Overview

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Steve Fink's collection of random tools

These are tools that I think might be useful to other people.


Tools included:

  • json : Interactive navigation of a JSON file
  • debug : Start up a debugger within emacs on various types of files
  • em : Start up emacs on the files touched by a patch, on a relevant line number
  • traverse.py : Gecko-specific, sorta. Utility for traversing a callgraph.
  • wig : Patch harder

Configuration files:

I also have a set of configuration files that I version-control here. They might be a little harder to install and use, because strangely enough I change the filename between the actual files and the ones here, and some of them refer to each other. Sorry.

  • .gdbinit : gdb init file in gdb command syntax
  • .gdbinit.py : gdb python init file, loaded by .gdbinit
  • .gdbinit.pahole.py : pahole command, loaded by .gdbinit
  • .gdbinit.symbols.py : Ted Mielczarek's source server integration for gdb
  • .hgrc : Mercurial configuration

Note that the filenames in this repo are missing the leading periods. I symlink the actual names into my sfink-tools checkout. So if you wanted to use these unmodified, you could do something like

cd $HOME
ln -s mycheckouts/sfink-tools/conf/gdbinit .gdbinit
ln -s mycheckouts/sfink-tools/conf/gdbinit.py .gdbinit.py
ln -s mycheckouts/sfink-tools/conf/gdbinit.pahole.py .gdbinit.pahole.py
ln -s mycheckouts/sfink-tools/conf/gdbinit.symbols.py .gdbinit.symbols.py

But more likely, you want to modify them. And even for me, it would be smarter to have .gdbinit load it straight from my sfink-tools checkout. Maybe I'll do that someday.


json - Interactive navigation of a JSON file

Created to explore a problem with a large sessionstore.js file. It mimics a UNIX shell prompt, allowing you to cd, ls, grep, and similar.

Requires the Perl module 'JSON'. Installable on Fedora with

dnf install perl-JSON

Run json --help for a full help message. Here's an excerpt:

Usage: json <filename.json> [initial-path]

ls [PATH]              - show contents of structure
cd PATH                - change current view to PATH
cat [PATH]             - display the value at the given PATH
delete SPEC            - delete the given key or range of keys (see below
                         for a description of SPEC)
set KEY VALUE          - modify an existing value (VALUE may optionally
                       - be quoted)
mv PATH PATH           - move a subtree
grep [-l] PATTERN PATH - search for PATTERN in given PATH
write [-pretty] [FILENAME]
                       - write out the whole structure as JSON. Use '-' as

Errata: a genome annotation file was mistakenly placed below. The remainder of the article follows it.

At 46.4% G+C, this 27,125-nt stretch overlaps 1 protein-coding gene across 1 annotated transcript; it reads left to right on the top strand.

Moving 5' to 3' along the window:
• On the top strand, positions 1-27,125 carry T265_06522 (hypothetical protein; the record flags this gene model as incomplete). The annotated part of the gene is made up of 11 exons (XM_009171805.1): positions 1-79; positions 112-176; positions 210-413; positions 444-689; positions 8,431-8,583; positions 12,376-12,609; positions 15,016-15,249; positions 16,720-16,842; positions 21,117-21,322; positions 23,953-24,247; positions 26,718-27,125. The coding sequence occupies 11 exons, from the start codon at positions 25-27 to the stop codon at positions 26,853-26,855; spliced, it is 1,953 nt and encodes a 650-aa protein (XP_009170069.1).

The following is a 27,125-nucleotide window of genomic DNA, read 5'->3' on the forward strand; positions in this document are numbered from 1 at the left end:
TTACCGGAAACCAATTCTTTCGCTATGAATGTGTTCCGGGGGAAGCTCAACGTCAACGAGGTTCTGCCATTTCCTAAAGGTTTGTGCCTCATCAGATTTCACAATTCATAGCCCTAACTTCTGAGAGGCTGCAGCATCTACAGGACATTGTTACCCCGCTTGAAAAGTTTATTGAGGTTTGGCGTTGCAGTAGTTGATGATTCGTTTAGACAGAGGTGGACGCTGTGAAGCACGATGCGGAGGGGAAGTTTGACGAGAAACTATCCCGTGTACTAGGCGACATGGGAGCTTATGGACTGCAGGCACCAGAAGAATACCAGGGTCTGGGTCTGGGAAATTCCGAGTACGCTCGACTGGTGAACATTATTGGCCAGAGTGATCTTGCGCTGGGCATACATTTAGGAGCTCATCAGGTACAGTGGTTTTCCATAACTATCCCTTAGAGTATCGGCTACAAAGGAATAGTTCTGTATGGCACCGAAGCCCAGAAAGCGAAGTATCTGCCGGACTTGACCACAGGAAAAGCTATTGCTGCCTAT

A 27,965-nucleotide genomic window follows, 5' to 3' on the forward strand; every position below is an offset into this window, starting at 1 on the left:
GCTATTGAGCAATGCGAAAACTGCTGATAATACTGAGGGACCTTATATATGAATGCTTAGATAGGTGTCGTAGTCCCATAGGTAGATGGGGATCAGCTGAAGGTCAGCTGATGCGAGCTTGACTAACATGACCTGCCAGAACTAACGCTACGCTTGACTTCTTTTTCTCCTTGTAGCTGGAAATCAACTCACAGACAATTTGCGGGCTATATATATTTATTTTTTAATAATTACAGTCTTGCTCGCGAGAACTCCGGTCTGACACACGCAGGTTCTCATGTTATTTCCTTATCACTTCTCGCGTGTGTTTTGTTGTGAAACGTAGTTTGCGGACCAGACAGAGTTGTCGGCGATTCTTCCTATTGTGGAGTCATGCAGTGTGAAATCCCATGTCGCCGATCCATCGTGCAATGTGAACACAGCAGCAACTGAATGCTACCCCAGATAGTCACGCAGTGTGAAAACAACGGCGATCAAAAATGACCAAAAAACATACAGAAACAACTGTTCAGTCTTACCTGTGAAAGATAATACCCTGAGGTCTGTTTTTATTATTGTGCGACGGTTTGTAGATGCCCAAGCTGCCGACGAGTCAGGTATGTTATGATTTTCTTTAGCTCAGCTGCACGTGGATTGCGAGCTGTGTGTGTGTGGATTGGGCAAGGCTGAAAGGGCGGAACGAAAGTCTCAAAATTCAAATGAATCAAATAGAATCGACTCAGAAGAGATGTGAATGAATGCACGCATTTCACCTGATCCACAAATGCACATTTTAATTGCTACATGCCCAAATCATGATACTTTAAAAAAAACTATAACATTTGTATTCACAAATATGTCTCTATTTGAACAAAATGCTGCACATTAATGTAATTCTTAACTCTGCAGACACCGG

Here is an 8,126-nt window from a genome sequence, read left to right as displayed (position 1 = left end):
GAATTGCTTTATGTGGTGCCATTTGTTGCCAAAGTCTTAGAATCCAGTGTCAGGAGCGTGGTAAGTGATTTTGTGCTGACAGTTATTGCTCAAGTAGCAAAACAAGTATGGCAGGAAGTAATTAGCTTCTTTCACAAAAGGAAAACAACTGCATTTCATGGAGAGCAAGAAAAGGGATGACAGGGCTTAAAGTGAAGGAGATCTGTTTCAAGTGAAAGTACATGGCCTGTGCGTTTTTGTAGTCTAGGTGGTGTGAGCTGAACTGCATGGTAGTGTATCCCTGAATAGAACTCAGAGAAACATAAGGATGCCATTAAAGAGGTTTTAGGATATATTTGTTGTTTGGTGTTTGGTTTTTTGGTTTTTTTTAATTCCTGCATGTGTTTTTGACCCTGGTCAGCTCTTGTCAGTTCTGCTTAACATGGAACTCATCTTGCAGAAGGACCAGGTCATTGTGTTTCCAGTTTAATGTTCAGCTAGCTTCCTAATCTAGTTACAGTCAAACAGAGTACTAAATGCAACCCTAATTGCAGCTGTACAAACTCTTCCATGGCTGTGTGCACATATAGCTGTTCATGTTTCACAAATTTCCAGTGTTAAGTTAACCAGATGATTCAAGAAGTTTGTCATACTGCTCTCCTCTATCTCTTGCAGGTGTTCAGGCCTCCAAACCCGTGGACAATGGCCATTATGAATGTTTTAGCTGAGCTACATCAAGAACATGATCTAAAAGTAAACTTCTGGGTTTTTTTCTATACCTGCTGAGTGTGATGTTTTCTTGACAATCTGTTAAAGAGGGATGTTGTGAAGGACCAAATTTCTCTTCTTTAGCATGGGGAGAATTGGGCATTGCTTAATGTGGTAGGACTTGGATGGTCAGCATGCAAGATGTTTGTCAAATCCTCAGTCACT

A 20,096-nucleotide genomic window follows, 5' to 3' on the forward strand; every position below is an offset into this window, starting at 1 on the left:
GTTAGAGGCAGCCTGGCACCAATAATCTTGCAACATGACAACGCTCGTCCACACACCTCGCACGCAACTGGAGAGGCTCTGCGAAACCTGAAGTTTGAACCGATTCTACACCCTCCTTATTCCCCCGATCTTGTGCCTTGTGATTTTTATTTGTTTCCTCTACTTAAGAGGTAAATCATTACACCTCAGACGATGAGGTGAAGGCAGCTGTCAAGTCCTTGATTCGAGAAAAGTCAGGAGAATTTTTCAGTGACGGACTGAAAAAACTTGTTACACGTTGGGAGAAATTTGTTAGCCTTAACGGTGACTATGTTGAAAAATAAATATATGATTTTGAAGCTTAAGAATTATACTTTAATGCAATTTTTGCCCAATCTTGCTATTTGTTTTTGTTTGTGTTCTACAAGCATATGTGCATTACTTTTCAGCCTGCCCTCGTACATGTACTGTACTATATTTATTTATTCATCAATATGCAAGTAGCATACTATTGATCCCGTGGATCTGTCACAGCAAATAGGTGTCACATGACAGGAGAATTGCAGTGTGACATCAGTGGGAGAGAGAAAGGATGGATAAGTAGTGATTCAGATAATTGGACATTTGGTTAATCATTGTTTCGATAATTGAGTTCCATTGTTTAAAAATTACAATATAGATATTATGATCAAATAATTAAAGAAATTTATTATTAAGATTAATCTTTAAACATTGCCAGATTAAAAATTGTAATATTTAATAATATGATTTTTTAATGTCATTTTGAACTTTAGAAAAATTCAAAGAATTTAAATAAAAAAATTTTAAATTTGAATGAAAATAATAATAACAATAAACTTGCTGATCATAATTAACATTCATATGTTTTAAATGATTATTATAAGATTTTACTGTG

FILENAME to write to stdout.
pretty                 - prettyprint current structure to stdout
size PATH              - display how many bytes the JSON of the substructure
                         at PATH would take up
load [FILENAME]        - load in the given JSON file (reload current file
                         if no filename given)

debug - Start up a debugger within emacs on various types of files

debug --help for usage.

Usual usage is to prepend whatever command you want to debug with 'debug'.

Examples:

  • debug firefox -no-remote -P BugPictures

runs firefox within gdb within emacs, with the given arguments

  • debug -i firefox -no-remote -P NakedBugPictures

same, but stops at the gdb prompt before running firefox

  • debug somescript.pl x y z

runs somescript.pl within perldb within emacs, with the given arguments

  • debug --record js testfile.js

records js testfile.js with rr, then replays the recording in gdb in emacs

The script goes to insane lengths to figure out what you really meant to run. For example, if you alias ff in your shell to 'firefox -no-remote', you can just do

debug ff

It will discover that there's no command ff in $PATH and start up a subshell, look for the alias 'ff', and use that command instead.


em - Edit files relevant to a patch

  1. em foo.txt:33 will run emacs +33 foo.txt so will em foo.txt:33: (easier cut & paste of trailing colon for error messages) and foo.txt will be found anywhere in the current hg tree (if not in cwd)
  2. em with no args will run emacs on the files changed in the cwd, or if none, then by the cwd's parent rev
  3. em 01faf51a0acc will run emacs on the files changed by that rev.
  4. em foo.txt.rej will run emacs on both foo.txt and foo.txt.rej, but at the lines containing the first patch hunk and the line number of the original that it applies to (ok, so this is probably where this script jumped the shark.)

If your $EDITOR is not set to emacs, you won't get the fancy line number stuff.


traverse.py - various traversals over the known portion of a callgraph.

The callgraph is in the format generated by the rooting hazard analysis.

Commands:

help
resolve
callers
callees
route - Find a route from SOURCE to DEST [avoiding FUNC]
quit
allcounts
reachable
rootpaths
canreach
manyroutes
roots
routes
verbose
callee
caller
edges
output

Use help <cmd> to figure out what they do; I'm not going to spend time doing that right now.


wig - Apply a patch loosely. Works if the surrounding code has changed.

My usual use is to do some VCS command that spits out .rej files, then do wig file1.rej followed by wig file2.rej etc. That lets me see any failures one at a time. But the tool also supports scanning for all reject files.